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Why the wave function collapse corresponds to a non-unitary quantum operation?

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My question arose from this statement: "A general description of the evolution of quantum mechanical systems is possible by using density operators and quantum operations. In this formalism (which is closely related to the C*-algebraic formalism) the collapse of the wave function corresponds to a non-unitary quantum operation." en.wikipedia.org/wiki/Wave_function_collapse –  Andyk Oct 16 '11 at 18:52

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Unitary operators are operators that satisfy some conditions. Among other things, they have to be linear:

http://en.wikipedia.org/wiki/Unitary_operator

The operation (or "an operation") that maps any $\psi(x)$ to $\delta(x-x_0)$ where $x_0$ is the random position resulting from a measurement can't be associated with any linear operator. It's easy to see why. Take two functions $\psi_1(x)$ and $\psi_2(x)$ that have different supports: for example, the first one is localized in the vicinity of Boston while the other sits near New York.

Linearity of the collapse operator $C$ requires $$ C (\psi_1 + \psi_2) = C(\psi_1) + C(\psi_2).$$ However, the first term of the right hand side is a delta-function localized somewhere near Boston while the second term of the right hand side is a delta-function localized near New York. Their sum therefore can't be a multiple of a single delta-function, so the left hand side can't be a "collapsed wave function", proving that an operator that maps anything to a single delta-function can't be linear.

There are of course other ways to prove that it can't be a unitary operator – which is a very strong condition.

Of course, the right resolution of this non-unitarity problem is that there's nothing such as the collapse of a wave function. The wave function is not a real wave: it's a set of complex amplitudes whose squared absolute values don't describe "the reality" but rather just the probabilities of "different realities". The probability distributions mean that you always get just one outcome and the values of the probability distribution just tell you what the probabilities of different outcomes are. Nothing has to "collapse" because the wave wasn't a "real observable wave" to start with.

The idea that the wave function has to "collapse" and one has to look for a "mechanism" how it collapses is an artifact of a misinterpretation of the wave function.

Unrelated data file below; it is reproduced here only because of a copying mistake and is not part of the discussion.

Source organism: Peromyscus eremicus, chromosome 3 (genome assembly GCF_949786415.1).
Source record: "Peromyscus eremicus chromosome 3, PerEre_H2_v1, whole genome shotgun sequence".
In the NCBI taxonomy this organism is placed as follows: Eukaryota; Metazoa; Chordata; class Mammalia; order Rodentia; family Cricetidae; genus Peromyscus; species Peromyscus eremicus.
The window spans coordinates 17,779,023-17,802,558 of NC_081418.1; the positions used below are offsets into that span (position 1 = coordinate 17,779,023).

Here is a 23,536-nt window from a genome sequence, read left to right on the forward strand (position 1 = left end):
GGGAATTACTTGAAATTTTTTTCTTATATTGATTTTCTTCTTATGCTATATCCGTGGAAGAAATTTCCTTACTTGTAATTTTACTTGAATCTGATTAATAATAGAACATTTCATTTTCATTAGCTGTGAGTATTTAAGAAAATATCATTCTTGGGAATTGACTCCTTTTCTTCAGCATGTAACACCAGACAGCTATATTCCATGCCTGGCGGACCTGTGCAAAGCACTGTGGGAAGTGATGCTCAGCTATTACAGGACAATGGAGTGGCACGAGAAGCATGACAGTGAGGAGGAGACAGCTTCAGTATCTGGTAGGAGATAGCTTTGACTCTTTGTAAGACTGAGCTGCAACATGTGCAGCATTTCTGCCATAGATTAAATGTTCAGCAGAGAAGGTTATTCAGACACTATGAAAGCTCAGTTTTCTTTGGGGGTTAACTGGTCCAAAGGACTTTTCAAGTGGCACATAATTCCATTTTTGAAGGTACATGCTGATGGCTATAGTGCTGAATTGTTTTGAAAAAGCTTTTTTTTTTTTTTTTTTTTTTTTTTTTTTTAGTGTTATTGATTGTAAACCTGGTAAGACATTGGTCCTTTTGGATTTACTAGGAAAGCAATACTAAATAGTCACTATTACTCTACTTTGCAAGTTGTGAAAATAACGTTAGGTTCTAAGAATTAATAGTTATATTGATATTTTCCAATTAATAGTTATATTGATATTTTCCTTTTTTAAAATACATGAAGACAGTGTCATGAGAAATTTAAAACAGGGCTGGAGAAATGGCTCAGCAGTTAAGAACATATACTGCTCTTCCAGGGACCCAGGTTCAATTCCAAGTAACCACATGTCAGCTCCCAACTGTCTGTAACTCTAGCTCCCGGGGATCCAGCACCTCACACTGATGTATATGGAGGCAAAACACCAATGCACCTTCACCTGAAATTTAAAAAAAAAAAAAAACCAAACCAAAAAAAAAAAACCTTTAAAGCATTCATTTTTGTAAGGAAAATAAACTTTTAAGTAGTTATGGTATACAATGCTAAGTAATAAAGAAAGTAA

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Hi Lubos, I don't believe in the validity of this interpretation of measurement as a merely notational artifact; intermediate measurements make probabilities behave different. Collapse, be it an effective result of complex phenomena or something fundamental, it is a real process. In any case, even if measurements are not linear and hence non-unitary by the book definition, they still conserve the norm of eigenstates –  lurscher Oct 16 '11 at 20:51
    
Dear @lurscher, the fact that the wave function is just a set of numbers to calculate probabilities from, and not a real observable, is an experimentally proven fact, not a matter for beliefs or disbeliefs. By the way, your second statement is also impossible. One can't define a prescription for such a collapse so that it would conserve the norm if we also require the physics to be local: one has to artificially "renormalize" the wave function after the collapse and it's clearly a non-local procedure because it depends on the magnitude of the wave function at other "places". –  Luboš Motl Oct 17 '11 at 18:58
    
Dear @ANKU, I don't know how you proved that the inner product of $C\psi_i$ and $C\psi_j$ is the particular Kronecker-delta. I think that there's no operator that would satisfy your condition for every $\psi_i$, $\psi_j$. Moreover, I don't understand what's the difference between $\psi_j$ and $j$. What you wrote is just very confusing. –  Luboš Motl Oct 17 '11 at 19:01
    
@Lurscher, let me also mention that if you want the post-collapse wave function to be proportional to a delta-function in the position representation, such an outcome would 1) have a very sick normalization because you need $\psi(x)=\sqrt{\delta(x-x_0)}$ for the squared wave function to have the right integral; the square root of a delta function isn't really an element of the Hilbert space; 2) if the wave function is strictly proportional to the delta-function, it carries an infinite average kinetic energy: the momentum is totally undetermined and the expectation value of $p^2$ diverges. –  Luboš Motl Oct 17 '11 at 19:03